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July 31, 2015 full moon

The Four Assemblies and Theravāda Buddhism

An Article by Bhikkhu Anālayo

Bhikkhu Anālayo is a German scholar-monk and the author of Satipatthāna: The Direct Path to Realization, Perspectives on Satipatthāna, and Excursions into the Thought-World of the Pāli Discourses. He is a core faculty member at the Barre Center for Buddhist Studies, a professor at the Numata Center for Buddhist Studies at the University of Hamburg, and a researcher at the Dharma Drum Buddhist College in Taiwan. He studies Buddhist texts in Pāli, Sanskrit, Chinese, and Tibetan; his current research interests focus on a comparative study of the Pali Nikāyas and Chinese Āgamas, with a special interest in the topics of Buddhist meditation and the role of women in Buddhism.

Introduction

In this paper I examine two significant developments in the Theravāda tradition from the viewpoint of the Pāli canonical teaching that the four assemblies — bhikkhus, bhikkhunīs, male lay disciples, and female lay disciples — are the necessary foundation for the Buddha’s teaching to thrive. These two developments are the revival of lay meditation and the revival of bhikkhunī ordination.

The Four Assemblies

According to the Mahāparinibbāna-sutta of the Dīgha-nikāya, the Buddha proclaimed that he would not pass away until he had established members of each of the four assemblies in being “wise, well-trained, and self-confident,” vyattā vinītā visāradā (DN II 104).1 This passage makes it unmistakably clear that an essential foundation for the Buddha’s mission of teaching the Dharma was that bhikkhus as well as bhikkhunīs, and male as well as female lay disciples, are wise and well-trained, and that they are also self-confident.

The four assemblies come up again in the Pāsādika-sutta of the same Dīgha-nikāya, which sets the Buddha’s possession of four assemblies of such wise and self-confident disciples in contrast to other teaching traditions under the leadership of someone who is not a fully awakened Buddha (DN III 125). In other words, having these four assemblies of wise and self-confident disciples is what distinguishes a Buddhist tradition from a tradition that is not Buddhist.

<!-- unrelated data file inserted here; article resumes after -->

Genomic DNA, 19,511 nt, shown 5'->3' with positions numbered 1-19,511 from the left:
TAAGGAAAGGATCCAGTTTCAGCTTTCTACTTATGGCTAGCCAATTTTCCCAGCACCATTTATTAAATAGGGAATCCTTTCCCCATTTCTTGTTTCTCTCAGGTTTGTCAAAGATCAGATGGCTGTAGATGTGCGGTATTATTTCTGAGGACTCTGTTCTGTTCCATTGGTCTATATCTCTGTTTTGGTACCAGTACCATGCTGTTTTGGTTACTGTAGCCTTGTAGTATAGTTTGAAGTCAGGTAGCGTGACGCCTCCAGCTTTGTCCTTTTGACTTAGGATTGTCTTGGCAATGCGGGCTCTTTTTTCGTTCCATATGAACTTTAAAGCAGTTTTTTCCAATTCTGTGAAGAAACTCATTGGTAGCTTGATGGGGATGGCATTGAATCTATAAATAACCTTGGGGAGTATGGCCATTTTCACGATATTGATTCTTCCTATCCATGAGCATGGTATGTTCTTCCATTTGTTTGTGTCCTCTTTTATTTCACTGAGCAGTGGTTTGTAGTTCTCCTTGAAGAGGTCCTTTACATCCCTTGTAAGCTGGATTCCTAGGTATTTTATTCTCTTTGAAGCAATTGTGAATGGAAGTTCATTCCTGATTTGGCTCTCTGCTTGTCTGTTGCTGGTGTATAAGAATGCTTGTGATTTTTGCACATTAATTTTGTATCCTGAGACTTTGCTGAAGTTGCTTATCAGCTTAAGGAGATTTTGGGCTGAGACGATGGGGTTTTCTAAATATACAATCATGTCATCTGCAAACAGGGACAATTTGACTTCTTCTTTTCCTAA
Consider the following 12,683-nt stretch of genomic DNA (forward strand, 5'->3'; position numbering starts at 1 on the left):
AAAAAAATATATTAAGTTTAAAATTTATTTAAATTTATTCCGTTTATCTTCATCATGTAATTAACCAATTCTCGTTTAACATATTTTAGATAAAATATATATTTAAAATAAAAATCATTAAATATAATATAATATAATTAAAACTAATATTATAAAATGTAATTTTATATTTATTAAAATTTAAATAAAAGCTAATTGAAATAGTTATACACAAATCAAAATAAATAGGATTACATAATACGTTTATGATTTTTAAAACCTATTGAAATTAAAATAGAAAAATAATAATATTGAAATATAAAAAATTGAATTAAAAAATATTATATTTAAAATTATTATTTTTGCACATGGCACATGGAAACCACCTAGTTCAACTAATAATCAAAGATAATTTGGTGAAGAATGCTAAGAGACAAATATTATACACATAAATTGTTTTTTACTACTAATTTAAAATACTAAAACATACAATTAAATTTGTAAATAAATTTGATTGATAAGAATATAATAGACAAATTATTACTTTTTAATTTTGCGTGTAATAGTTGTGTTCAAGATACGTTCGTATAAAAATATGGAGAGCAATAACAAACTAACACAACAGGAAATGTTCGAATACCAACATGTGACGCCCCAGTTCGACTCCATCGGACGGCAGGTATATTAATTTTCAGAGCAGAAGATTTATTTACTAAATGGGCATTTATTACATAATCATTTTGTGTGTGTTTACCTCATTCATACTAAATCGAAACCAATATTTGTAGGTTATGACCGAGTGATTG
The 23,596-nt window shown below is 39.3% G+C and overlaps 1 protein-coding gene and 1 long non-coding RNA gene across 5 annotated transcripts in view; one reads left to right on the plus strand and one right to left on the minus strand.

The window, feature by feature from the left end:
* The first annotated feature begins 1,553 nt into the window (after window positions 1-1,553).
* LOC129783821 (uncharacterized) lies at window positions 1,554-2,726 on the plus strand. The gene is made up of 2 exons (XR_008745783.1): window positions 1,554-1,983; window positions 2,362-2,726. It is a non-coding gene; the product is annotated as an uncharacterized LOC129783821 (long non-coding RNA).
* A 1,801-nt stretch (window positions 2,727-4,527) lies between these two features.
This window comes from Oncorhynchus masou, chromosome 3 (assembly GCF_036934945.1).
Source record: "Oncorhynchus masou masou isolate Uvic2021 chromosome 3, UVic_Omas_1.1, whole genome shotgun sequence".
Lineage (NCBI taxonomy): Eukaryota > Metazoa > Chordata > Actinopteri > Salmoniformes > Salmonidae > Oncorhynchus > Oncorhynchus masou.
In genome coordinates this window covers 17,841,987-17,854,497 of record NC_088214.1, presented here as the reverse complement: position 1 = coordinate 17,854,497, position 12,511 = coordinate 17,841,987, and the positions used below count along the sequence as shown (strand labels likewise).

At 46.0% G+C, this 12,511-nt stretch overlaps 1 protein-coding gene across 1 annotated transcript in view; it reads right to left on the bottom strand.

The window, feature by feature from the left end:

According to the Lakkhana-sutta, also found in the Dīgha-nikāya, the wheel-marks on the soles of the Buddha’s feet foretold his destiny of being surrounded by these four assemblies (DN III 148). This makes possession of four assemblies an integral, in fact indispensable, aspect of the Buddha’s ministry. A discourse in the Anguttara-nikāya highlights the rather unfortunate condition of being reborn in a “border country”, which is a country where the four assemblies of Buddhist disciples cannot be found (AN IV 226).

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The Mahāvacchagotta-sutta of the Majjhima-nikāya reports that, on hearing that each of these four assemblies of Buddhist disciples had reached various levels of awakening, the wanderer Vacchagotta decided to join the ranks of the Buddhist monastic order (MN I 491). This stands in contrast to numerous other occasions when he approached the Buddha or his disciples with various questions, without the resulting discussion inspiring him sufficiently to want to go forth as a Buddhist monk.2 The message that emerges on comparing these passages to the Mahāvacchagotta-sutta is that even detailed replies to his questions could not achieve what was eventually accomplished through the inspiring example set by the accomplishments attained by each of the four assemblies.

In sum, there can be little doubt that the Pāli discourses consider the four assemblies to be of fundamental importance for the thriving of the Buddha’s dispensation, the sāsana. Their coming into being is seen as an integral aspect of the Buddha’s mission and forms a distinctive mark of the Buddhist tradition. This in turn implies that any living Buddhist tradition that orients itself on the values enshrined in the Pāli canon needs to ensure that these four assemblies are in existence, and that each of these assemblies has the opportunity to develop wisdom, to train themselves well, and in this way to become self-confident.

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Central for the development of wisdom and a way of training oneself in such a way as to become self-confident would of course be the practice of meditation. The canonical sources in fact repeatedly refer to accomplished meditators not only among bhikkhus, but also among bhikkhunīs as well as lay disciples. The Etadagga-vagga of the Anguttara-nikāya presents various named bhikkhunīs as foremost in meditation, as well as in the attainments that result from meditation, such as the quick gaining of direct knowledge, the divine eye, recollection of past lives, and supernormal powers (AN I 25). Needless to say, the fact that, for example, bhikkhunī Uppalavannā is foremost in supernormal powers implies that other bhikkhunīs also had such abilities, albeit not to the high degree to which these had been mastered by Uppalavannā. There can be little doubt that the ancient bhikkhunīs were reckoned to have been highly accomplished meditators.

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